Yes they were dime just that no one dared to question their standing. Well their cause was good wasn’t it,socialst scum leading the young impressionable minds and we know what happens to bloody lemmings don’t we.
    And OM does the Maxim Institute have charitable status and as for the churches, Destiny does as I understand

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  15. krazykiwi (9,188 comments) says:

    Apart from the tax they don’t pay, I’d like to know how much public money finds it’s way into lobby groups like Greenpeace. The last labour governement were experts at quietly funding lobby/advocacy groups where they needed other voices to support their social change agenda

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  16. Fletch (5,719 comments) says:

    I would dig to hear the Amchitka Concert (which apparently launched Greenpeace) with Joni Mitchell and James Taylor, but I will have to forgo that, as buying it means the money goes to Greenpeace and I refuse to support them.

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  17. JiveKitty (869 comments) says:

    Greenpeace think they are a charity?

    “I think it’s an interesting debate that societies should have … around what is a charity and whether the law from 100 years ago is still relevant today.” Doesn’t this quote imply they don’t have a case from a legal perspective and they understand this?

    Meh, I hope they lose again. From what I’ve seen, Greenpeace NZ is a terribly run organisation more focused on gaining money for their political goals than educating people.

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  18. Manolo (12,618 comments) says:

    Greenpeace is a socialist/communist front, so it should declare that and not to try to disguise itself as a charity.

    I remember a brief encounter with a street-collector who approached me a year or so ago. I said: “I do not donate to terrorists”. He was taken aback when I explained I would not give money to an organisation which supports echo-terrorism and sabotage (remember the Fonterra incident?). He went away quickly.

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  19. GPT1 (2,042 comments) says:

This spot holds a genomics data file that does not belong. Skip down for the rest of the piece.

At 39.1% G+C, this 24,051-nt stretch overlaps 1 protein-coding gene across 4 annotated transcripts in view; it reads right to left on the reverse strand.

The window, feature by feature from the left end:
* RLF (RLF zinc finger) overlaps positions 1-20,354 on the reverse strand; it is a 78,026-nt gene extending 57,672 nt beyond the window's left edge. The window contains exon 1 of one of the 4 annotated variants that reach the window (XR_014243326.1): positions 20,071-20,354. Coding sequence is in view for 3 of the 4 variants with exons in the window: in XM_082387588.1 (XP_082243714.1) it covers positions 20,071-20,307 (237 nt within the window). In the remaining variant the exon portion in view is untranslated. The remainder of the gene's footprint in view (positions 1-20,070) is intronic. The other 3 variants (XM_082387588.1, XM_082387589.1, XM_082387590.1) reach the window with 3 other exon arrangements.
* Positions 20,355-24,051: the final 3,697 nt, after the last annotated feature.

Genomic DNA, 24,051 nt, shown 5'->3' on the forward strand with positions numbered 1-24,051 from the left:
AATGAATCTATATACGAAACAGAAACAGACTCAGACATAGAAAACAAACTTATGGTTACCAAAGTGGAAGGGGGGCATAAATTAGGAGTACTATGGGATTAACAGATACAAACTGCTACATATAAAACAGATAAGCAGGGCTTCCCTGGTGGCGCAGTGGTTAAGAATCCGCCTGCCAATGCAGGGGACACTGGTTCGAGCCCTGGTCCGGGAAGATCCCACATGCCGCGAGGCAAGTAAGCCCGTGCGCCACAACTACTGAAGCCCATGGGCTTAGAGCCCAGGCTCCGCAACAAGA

Greenpeace has an active political agenda that it hides behind “save the whales”. It is entitled to its politcal views and agenda but it can’t pretend that it is a charity.

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  20. YesWeDid (1,002 comments) says:

    So if Greenpeace are ‘too overtly political’ to be a charity (that seems to be the argument here) then can we also expect ‘Family First’ and the ‘Sensible Sentencing Trust’ to be de-registered as charities as they are also very clearly political lobby groups?

    And what does being multi-national have to do with it? The Red Cross are multi-national and are also registered as a charity here in NZ.

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  21. annie (533 comments) says:

    Are donations to all political lobby groups tax deductible? Maybe it’s time to do away with that, as well.

    I don’t donate to charities that have engaged in any political lobbying, which now means that a very few charities get a lot more than they used to.

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  22. Viking2 (10,703 comments) says:

    Charity is about helping people, not about political ideals nor about saving whales. Charity is about people End of Story.

    Unfortunatley, just like trusts, charities have become vehicles for everything in an attempt to avoid taxation.
    Another good target for Bill.

    Greenpeace is a political group and should be registered as one.

    Clean them out in the next budget Bill.

    P.S. Sensible Sentencing is very much about helping people with injustice. That qualifies in my book.

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  23. KevinH (1,128 comments) says:

    I would agree with the commissions finding in that Greenpeace is not a charitable organisation but is instead a political lobby group with political intent.
    The issue for Greenpeace is that it needs to define whom and what they are because the organisation wears many hats across the political and commercial divide.

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  24. expat (4,048 comments) says:

    Malcolm, very good.

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  25. A1kmm (91 comments) says:

    To all the people supporting this – and whatever your opinions of Greenpeace – do you really think it is right for the government to decide whether a particular NGO is ‘beneficial to the community’?

    From the Charities Act 2005 (http://www.legislation.govt.nz/act/public/2005/0039/latest/DLM345006.html) “In this Act, unless the context otherwise requires, charitable purpose includes every charitable purpose, whether it relates to the relief of poverty, the advancement of education or religion, or any other matter beneficial to the community”.

    Some not for profit organisations exist for the mutual benefit of their members (for example, certain sports clubs), and they are clearly not charities. However, any organisation which aims to benefit the community (whether or not there is controversy whether they actually do) and is not for profit and not for providing direct benefits to its members should be considered a charity. Otherwise, it is unwarranted government interference in an NGO, i.e. tyranny.